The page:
Child Abuse and Neglect


 If you have concerns about a child possibly being abused or neglected, call the Child Protective Services (CPS) Hotline at 703-324-7400 (for hearing impaired: 711-Virginia Relay Center), 24 hours a day, 7 days a week.

How to recognize child abuse and neglect...

The most commonly recognized types of abuse and neglect are physical abuse, physical neglect, emotional abuse, emotional neglect and sexual abuse or exploitation. Signs of abuse and neglect include:

  • A child with repeated injuries such as bruises, welts, or burns
  • A child who is withdrawn, angry, depressed, aggressive
  • A child who exhibits extremes in behavior, such as being excessively aggressive or being overly compliant; being afraid to go with a caretaker or clinging and not wanting to separate
  • A child who is inadequately dressed for the weather, is malnourished, physically dirty, tired, or unsupervised; or is not receiving needed medical treatment
  • A child who shows signs of or reports sexual abuse or has a sexually transmitted disease.

If you are a victim of child abuse/neglect, if you are an alleged perpetrator of child abuse/neglect or if your children have been removed from you, your case will be heard in the Juvenile Court. Possible court actions include: a charge filed by a police officer, a Preliminary Protective Order filed by Child Protective Services or an Emergency Removal filed by Child Protective Services. If a Preliminary Protective Order or an Emergency Removal has been filed against you, you will have a court hearing within five days. The next hearing, one that determines preponderance of guilt, is held within thirty days. The final merits hearing is held within seventy five days. That is the first hearing at which a final disposition in the case is made.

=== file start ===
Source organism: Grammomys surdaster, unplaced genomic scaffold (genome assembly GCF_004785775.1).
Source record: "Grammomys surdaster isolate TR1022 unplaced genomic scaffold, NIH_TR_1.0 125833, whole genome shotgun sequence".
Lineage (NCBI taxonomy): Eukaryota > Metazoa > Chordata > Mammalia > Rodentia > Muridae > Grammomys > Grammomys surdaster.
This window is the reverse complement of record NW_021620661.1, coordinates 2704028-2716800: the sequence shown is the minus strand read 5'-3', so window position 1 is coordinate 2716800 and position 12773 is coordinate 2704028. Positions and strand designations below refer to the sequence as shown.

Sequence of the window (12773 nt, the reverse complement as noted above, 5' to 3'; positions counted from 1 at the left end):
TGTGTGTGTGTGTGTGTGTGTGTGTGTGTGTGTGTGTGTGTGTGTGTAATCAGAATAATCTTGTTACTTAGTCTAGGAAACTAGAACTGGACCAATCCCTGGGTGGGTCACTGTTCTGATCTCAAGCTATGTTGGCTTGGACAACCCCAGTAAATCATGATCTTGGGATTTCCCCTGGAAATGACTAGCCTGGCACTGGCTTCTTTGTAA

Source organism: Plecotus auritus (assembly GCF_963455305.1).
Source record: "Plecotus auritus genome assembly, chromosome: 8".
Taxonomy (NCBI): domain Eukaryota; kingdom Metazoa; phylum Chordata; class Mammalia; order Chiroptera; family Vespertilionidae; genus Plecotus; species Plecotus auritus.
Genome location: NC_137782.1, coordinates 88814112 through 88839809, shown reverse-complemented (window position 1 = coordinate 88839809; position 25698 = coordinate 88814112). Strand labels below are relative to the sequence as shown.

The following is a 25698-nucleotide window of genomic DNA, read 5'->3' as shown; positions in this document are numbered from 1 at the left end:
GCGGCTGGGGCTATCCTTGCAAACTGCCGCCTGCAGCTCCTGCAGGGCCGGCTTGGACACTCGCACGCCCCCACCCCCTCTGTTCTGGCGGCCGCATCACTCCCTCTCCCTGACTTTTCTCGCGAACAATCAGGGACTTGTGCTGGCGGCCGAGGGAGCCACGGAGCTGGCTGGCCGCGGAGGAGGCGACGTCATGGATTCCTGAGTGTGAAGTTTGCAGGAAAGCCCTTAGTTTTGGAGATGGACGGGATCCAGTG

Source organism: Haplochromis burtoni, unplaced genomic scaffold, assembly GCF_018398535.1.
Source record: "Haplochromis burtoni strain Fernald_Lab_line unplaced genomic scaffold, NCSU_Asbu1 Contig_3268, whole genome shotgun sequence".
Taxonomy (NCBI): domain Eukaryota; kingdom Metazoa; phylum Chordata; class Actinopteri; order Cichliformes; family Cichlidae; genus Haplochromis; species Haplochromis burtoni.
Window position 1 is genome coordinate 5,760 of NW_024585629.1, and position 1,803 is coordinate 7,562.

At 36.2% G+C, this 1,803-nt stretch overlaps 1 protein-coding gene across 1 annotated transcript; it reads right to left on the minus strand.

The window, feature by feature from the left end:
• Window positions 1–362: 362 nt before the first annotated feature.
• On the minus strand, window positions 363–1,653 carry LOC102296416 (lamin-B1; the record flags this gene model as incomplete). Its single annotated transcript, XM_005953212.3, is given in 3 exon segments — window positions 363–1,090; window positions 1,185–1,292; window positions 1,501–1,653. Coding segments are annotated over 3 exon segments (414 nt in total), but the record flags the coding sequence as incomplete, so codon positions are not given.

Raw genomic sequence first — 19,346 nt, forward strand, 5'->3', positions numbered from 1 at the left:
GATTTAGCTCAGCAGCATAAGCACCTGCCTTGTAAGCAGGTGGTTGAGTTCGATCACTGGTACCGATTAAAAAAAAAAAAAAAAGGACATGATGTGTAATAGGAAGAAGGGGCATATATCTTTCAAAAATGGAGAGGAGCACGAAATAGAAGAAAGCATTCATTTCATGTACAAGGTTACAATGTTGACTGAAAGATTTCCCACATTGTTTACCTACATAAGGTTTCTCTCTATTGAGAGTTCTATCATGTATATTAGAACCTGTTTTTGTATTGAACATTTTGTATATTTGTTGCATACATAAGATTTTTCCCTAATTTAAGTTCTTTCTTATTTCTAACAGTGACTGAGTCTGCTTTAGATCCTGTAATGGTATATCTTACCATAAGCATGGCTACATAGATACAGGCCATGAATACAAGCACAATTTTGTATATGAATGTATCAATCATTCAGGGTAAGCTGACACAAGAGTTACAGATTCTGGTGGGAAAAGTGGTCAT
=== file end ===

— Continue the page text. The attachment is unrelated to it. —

For further information

See the Department of Family services website at: www.fairfaxcounty.gov/dfs

Legal Definition of Child Abuse/Neglect

According to Section 16.1-228 of the Code of Virginia, abused or neglected child means any child:

  1. Whose parents or other person responsible for his care creates or inflicts, threatens to create or inflict, or allows to be created or inflicted upon such child a physical or mental injury by other than accidental means, or creates a substantial risk of death, disfigurement or impairment of bodily or mental functions, including, but not limited to, a child who is with his parent or other person responsible for his care either (i) during the manufacture or attempted manufacture of a Schedule I or II controlled substance, or (ii) during the unlawful sale of such substance by that child's parents or other person responsible for his care, where such manufacture, or attempted manufacture or unlawful sale would constitute a felony violation of § 18.2-248;
  2. Whose parents or other person responsible for his care neglects or refuses to provide care necessary for his health; however, no child who in good faith is under treatment solely by spiritual means through prayer in accordance with the tenets and practices of a recognized church or religious denomination shall for that reason alone be considered to be an abused or neglected child;
  3. Whose parents or other person responsible for his care abandons such child;
  4. Whose parents or other person responsible for his care commits or allows to be committed any sexual act upon a child in violation of the law; or
  5. Who is without parental care or guardianship caused by the unreasonable absence or the mental or physical incapacity of the child's parent, guardian, legal custodian or other person standing in loco parentis.

If a civil proceeding under this chapter is based solely on the parent having left the child at a hospital or rescue squad, it shall be an affirmative defense that such parent safely delivered the child to a hospital that provides 24-hour emergency services or to an attended rescue squad that employs emergency medical technicians, within 14 days of the child's birth. For purposes of terminating parental rights pursuant to § 16.1-283 and placement for adoption, the court may find such a child is a neglected child upon the ground of abandonment.



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